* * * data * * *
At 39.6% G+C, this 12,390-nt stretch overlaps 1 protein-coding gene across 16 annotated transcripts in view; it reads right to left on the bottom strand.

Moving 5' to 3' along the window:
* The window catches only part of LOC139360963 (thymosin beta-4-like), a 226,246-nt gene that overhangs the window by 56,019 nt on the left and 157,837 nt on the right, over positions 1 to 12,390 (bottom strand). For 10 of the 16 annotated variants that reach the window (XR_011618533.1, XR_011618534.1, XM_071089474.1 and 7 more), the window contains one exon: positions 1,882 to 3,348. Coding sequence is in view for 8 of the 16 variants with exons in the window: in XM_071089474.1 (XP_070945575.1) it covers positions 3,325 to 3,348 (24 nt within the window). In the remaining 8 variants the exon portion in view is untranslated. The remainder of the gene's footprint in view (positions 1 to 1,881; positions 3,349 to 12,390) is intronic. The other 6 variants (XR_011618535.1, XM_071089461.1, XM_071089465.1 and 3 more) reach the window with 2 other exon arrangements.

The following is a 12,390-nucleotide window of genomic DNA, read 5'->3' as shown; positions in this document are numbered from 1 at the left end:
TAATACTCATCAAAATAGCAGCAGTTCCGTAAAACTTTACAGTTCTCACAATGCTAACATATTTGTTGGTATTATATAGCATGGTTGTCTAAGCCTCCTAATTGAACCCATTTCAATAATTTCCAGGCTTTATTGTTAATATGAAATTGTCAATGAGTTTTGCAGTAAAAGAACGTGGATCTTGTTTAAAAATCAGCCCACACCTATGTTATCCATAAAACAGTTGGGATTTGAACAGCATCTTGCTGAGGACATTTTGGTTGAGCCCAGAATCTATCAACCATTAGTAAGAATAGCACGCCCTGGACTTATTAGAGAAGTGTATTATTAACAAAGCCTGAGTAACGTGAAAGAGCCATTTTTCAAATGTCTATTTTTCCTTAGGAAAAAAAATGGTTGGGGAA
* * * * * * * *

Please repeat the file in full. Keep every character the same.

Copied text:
At 39.6% G+C, this 12,390-nt stretch overlaps 1 protein-coding gene across 16 annotated transcripts in view; it reads right to left on the bottom strand.

Moving 5' to 3' along the window:
* The window catches only part of LOC139360963 (thymosin beta-4-like), a 226,246-nt gene that overhangs the window by 56,019 nt on the left and 157,837 nt on the right, over positions 1 to 12,390 (bottom strand). For 10 of the 16 annotated variants that reach the window (XR_011618533.1, XR_011618534.1, XM_071089474.1 and 7 more), the window contains one exon: positions 1,882 to 3,348. Coding sequence is in view for 8 of the 16 variants with exons in the window: in XM_071089474.1 (XP_070945575.1) it covers positions 3,325 to 3,348 (24 nt within the window). In the remaining 8 variants the exon portion in view is untranslated. The remainder of the gene's footprint in view (positions 1 to 1,881; positions 3,349 to 12,390) is intronic. The other 6 variants (XR_011618535.1, XM_071089461.1, XM_071089465.1 and 3 more) reach the window with 2 other exon arrangements.

The following is a 12,390-nucleotide window of genomic DNA, read 5'->3' as shown; positions in this document are numbered from 1 at the left end:
TAATACTCATCAAAATAGCAGCAGTTCCGTAAAACTTTACAGTTCTCACAATGCTAACATATTTGTTGGTATTATATAGCATGGTTGTCTAAGCCTCCTAATTGAACCCATTTCAATAATTTCCAGGCTTTATTGTTAATATGAAATTGTCAATGAGTTTTGCAGTAAAAGAACGTGGATCTTGTTTAAAAATCAGCCCACACCTATGTTATCCATAAAACAGTTGGGATTTGAACAGCATCTTGCTGAGGACATTTTGGTTGAGCCCAGAATCTATCAACCATTAGTAAGAATAGCACGCCCTGGACTTATTAGAGAAGTGTATTATTAACAAAGCCTGAGTAACGTGAAAGAGCCATTTTTCAAATGTCTATTTTTCCTTAGGAAAAAAAATGGTTGGGGAA